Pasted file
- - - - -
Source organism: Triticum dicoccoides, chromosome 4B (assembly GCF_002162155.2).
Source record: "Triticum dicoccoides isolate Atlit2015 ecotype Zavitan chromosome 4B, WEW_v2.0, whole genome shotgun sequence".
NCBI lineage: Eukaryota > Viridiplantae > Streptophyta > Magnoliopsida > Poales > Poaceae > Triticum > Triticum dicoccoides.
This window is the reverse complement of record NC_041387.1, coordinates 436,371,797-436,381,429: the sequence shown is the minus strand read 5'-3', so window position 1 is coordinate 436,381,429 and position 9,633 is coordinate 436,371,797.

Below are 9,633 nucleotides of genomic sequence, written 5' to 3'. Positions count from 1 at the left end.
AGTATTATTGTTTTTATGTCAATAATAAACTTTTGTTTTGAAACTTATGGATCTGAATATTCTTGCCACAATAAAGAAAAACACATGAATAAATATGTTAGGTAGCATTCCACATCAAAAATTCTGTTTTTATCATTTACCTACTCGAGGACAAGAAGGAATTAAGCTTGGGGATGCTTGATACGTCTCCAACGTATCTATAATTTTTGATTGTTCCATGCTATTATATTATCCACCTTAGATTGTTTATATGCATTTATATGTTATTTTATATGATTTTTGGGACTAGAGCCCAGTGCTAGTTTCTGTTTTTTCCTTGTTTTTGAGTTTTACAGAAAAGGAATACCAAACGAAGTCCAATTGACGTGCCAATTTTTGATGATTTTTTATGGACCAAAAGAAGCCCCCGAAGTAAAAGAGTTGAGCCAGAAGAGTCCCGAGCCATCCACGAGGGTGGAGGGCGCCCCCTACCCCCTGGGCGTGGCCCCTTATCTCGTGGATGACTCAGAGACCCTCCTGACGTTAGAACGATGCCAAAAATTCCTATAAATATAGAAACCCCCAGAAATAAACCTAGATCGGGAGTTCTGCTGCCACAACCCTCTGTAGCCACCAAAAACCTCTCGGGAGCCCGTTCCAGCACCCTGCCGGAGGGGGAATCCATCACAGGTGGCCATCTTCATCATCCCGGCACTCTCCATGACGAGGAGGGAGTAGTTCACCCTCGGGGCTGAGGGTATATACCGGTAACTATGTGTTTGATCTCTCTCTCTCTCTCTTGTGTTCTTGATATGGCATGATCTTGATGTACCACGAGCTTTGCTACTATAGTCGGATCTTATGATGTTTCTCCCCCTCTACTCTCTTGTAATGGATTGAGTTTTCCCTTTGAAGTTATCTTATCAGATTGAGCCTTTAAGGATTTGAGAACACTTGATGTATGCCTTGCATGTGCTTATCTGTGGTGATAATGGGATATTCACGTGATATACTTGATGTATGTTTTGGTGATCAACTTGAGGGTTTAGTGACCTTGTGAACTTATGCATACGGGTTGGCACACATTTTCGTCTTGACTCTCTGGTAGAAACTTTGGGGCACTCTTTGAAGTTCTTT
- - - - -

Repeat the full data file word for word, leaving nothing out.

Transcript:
Source organism: Triticum dicoccoides, chromosome 4B (assembly GCF_002162155.2).
Source record: "Triticum dicoccoides isolate Atlit2015 ecotype Zavitan chromosome 4B, WEW_v2.0, whole genome shotgun sequence".
NCBI lineage: Eukaryota > Viridiplantae > Streptophyta > Magnoliopsida > Poales > Poaceae > Triticum > Triticum dicoccoides.
This window is the reverse complement of record NC_041387.1, coordinates 436,371,797-436,381,429: the sequence shown is the minus strand read 5'-3', so window position 1 is coordinate 436,381,429 and position 9,633 is coordinate 436,371,797.

Below are 9,633 nucleotides of genomic sequence, written 5' to 3'. Positions count from 1 at the left end.
AGTATTATTGTTTTTATGTCAATAATAAACTTTTGTTTTGAAACTTATGGATCTGAATATTCTTGCCACAATAAAGAAAAACACATGAATAAATATGTTAGGTAGCATTCCACATCAAAAATTCTGTTTTTATCATTTACCTACTCGAGGACAAGAAGGAATTAAGCTTGGGGATGCTTGATACGTCTCCAACGTATCTATAATTTTTGATTGTTCCATGCTATTATATTATCCACCTTAGATTGTTTATATGCATTTATATGTTATTTTATATGATTTTTGGGACTAGAGCCCAGTGCTAGTTTCTGTTTTTTCCTTGTTTTTGAGTTTTACAGAAAAGGAATACCAAACGAAGTCCAATTGACGTGCCAATTTTTGATGATTTTTTATGGACCAAAAGAAGCCCCCGAAGTAAAAGAGTTGAGCCAGAAGAGTCCCGAGCCATCCACGAGGGTGGAGGGCGCCCCCTACCCCCTGGGCGTGGCCCCTTATCTCGTGGATGACTCAGAGACCCTCCTGACGTTAGAACGATGCCAAAAATTCCTATAAATATAGAAACCCCCAGAAATAAACCTAGATCGGGAGTTCTGCTGCCACAACCCTCTGTAGCCACCAAAAACCTCTCGGGAGCCCGTTCCAGCACCCTGCCGGAGGGGGAATCCATCACAGGTGGCCATCTTCATCATCCCGGCACTCTCCATGACGAGGAGGGAGTAGTTCACCCTCGGGGCTGAGGGTATATACCGGTAACTATGTGTTTGATCTCTCTCTCTCTCTCTTGTGTTCTTGATATGGCATGATCTTGATGTACCACGAGCTTTGCTACTATAGTCGGATCTTATGATGTTTCTCCCCCTCTACTCTCTTGTAATGGATTGAGTTTTCCCTTTGAAGTTATCTTATCAGATTGAGCCTTTAAGGATTTGAGAACACTTGATGTATGCCTTGCATGTGCTTATCTGTGGTGATAATGGGATATTCACGTGATATACTTGATGTATGTTTTGGTGATCAACTTGAGGGTTTAGTGACCTTGTGAACTTATGCATACGGGTTGGCACACATTTTCGTCTTGACTCTCTGGTAGAAACTTTGGGGCACTCTTTGAAGTTCTTT